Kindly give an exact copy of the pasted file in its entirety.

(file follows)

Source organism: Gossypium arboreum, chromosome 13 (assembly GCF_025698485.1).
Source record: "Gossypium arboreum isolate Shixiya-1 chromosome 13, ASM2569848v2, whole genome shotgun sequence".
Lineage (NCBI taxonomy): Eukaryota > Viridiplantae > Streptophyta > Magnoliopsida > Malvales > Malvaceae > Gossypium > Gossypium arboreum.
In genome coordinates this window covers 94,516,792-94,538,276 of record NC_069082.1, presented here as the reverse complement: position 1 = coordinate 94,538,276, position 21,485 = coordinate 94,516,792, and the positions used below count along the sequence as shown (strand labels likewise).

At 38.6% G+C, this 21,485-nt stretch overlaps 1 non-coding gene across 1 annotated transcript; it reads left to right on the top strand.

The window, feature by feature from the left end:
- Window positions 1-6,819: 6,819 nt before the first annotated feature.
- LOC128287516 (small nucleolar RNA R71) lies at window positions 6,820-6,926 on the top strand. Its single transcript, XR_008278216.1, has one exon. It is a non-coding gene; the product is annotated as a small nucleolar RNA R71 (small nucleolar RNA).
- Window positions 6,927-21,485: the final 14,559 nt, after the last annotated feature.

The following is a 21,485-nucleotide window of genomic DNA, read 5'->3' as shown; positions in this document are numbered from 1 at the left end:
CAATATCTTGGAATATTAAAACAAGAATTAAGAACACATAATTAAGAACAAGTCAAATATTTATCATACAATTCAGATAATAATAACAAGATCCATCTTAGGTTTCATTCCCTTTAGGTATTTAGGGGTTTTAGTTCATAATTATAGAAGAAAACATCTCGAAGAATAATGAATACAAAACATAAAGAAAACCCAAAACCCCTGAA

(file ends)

Source organism: Gossypium arboreum, chromosome 13 (assembly GCF_025698485.1).
Source record: "Gossypium arboreum isolate Shixiya-1 chromosome 13, ASM2569848v2, whole genome shotgun sequence".
Lineage (NCBI taxonomy): Eukaryota > Viridiplantae > Streptophyta > Magnoliopsida > Malvales > Malvaceae > Gossypium > Gossypium arboreum.
In genome coordinates this window covers 94,516,792-94,538,276 of record NC_069082.1, presented here as the reverse complement: position 1 = coordinate 94,538,276, position 21,485 = coordinate 94,516,792, and the positions used below count along the sequence as shown (strand labels likewise).

At 38.6% G+C, this 21,485-nt stretch overlaps 1 non-coding gene across 1 annotated transcript; it reads left to right on the top strand.

The window, feature by feature from the left end:
- Window positions 1-6,819: 6,819 nt before the first annotated feature.
- LOC128287516 (small nucleolar RNA R71) lies at window positions 6,820-6,926 on the top strand. Its single transcript, XR_008278216.1, has one exon. It is a non-coding gene; the product is annotated as a small nucleolar RNA R71 (small nucleolar RNA).
- Window positions 6,927-21,485: the final 14,559 nt, after the last annotated feature.

The following is a 21,485-nucleotide window of genomic DNA, read 5'->3' as shown; positions in this document are numbered from 1 at the left end:
CAATATCTTGGAATATTAAAACAAGAATTAAGAACACATAATTAAGAACAAGTCAAATATTTATCATACAATTCAGATAATAATAACAAGATCCATCTTAGGTTTCATTCCCTTTAGGTATTTAGGGGTTTTAGTTCATAATTATAGAAGAAAACATCTCGAAGAATAATGAATACAAAACATAAAGAAAACCCAAAACCCCTGAA